China Is Like Russia
And U.S. foreign policy should reflect this.
For now China looks positively sedate compared with Russia. But it has been laying the groundwork for aggressive action. Beijing has already been pushing its neighbors around, engaging in aggressive gunboat “diplomacy” in the East China Sea, and slowly altering the status quo in the South and East China Seas. Beijing’s national security planners are sensitive to questions of international legitimacy and therefore cover their deeds in (wrongheaded) interpretations of international law, followed by cultural diplomacy and a fair bit of propaganda.
Most important, Beijing carefully watches U.S. resolve and credibility—its desire and willingness to impose consequences—important characteristics of international politics now deemed anachronistic by “21st century” Western elites. Beijing has seen that Russia has succeeded in a.) getting Washington to turn its back on U.S. treaty allies (see the severing of promises to place missile defense installations in Poland and the Czech Republic); b.) maneuvering President Obama into a position in which he has abandoned his opposition to Bashar al-Assad’s continued rule in Syria; and, most incredibly, c.) invading, thus far without real repercussion, two sovereign states who have tried to tilt to the West.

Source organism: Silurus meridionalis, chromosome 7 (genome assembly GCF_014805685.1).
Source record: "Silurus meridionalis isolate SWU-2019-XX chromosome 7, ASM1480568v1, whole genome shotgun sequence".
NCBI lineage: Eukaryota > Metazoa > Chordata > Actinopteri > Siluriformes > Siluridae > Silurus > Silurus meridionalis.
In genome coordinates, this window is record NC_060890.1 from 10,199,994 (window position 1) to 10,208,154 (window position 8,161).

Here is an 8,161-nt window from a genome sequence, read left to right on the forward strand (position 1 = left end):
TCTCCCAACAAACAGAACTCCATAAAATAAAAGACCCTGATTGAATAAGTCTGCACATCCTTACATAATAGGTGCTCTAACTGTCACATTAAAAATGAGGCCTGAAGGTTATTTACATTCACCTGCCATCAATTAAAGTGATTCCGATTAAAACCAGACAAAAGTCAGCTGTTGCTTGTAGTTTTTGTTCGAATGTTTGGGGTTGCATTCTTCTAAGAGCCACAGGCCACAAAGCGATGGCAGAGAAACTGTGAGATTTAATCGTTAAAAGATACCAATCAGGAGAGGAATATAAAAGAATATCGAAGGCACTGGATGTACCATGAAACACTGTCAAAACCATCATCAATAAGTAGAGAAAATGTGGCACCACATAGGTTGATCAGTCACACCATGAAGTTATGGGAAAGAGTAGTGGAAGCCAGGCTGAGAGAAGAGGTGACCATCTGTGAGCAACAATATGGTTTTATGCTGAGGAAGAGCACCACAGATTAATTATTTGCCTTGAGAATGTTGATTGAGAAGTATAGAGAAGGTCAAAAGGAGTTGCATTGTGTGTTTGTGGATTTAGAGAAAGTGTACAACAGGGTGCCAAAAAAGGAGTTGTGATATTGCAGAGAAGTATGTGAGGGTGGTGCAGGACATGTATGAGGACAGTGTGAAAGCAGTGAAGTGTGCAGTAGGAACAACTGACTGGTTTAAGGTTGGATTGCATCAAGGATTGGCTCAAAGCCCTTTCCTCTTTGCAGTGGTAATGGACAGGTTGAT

Xi Jinping must be asking: if the final, post-Cold War settlement in Europe is now up for grabs, are there any American red lines that are not at least worth testing? Can Beijing claim precedent and act to “protect” Chinese-speaking populations abroad? Is there more China could be doing to drive wedges between the United States and its Asian treaty allies, especially Japan and South Korea?
The United States should act proactively now to ensure that President Xi determines the answers to those questions are no, no, and no. U.S. options for responding to Russian moves are now limited – which is the whole point of Russia’s decisive action. But in Asia Washington can still avoid a fait accompli. It must head off all attempts by China to revise the peaceful regional order built on the blood and treasure of America and its allies. China will gain more power and prominence, so Washington needs an unrelenting strategy with unrelenting execution that guarantees that China is surrounded by strong independent powers allied with the U.S. Grand pronouncements of a “pivot” to Asia notwithstanding, that work has not really begun.
Dan Blumenthal is the director of Asian Studies at the American Enterprise Institute. Michael Mazza is a research fellow in foreign and defense policy studies at AEI.
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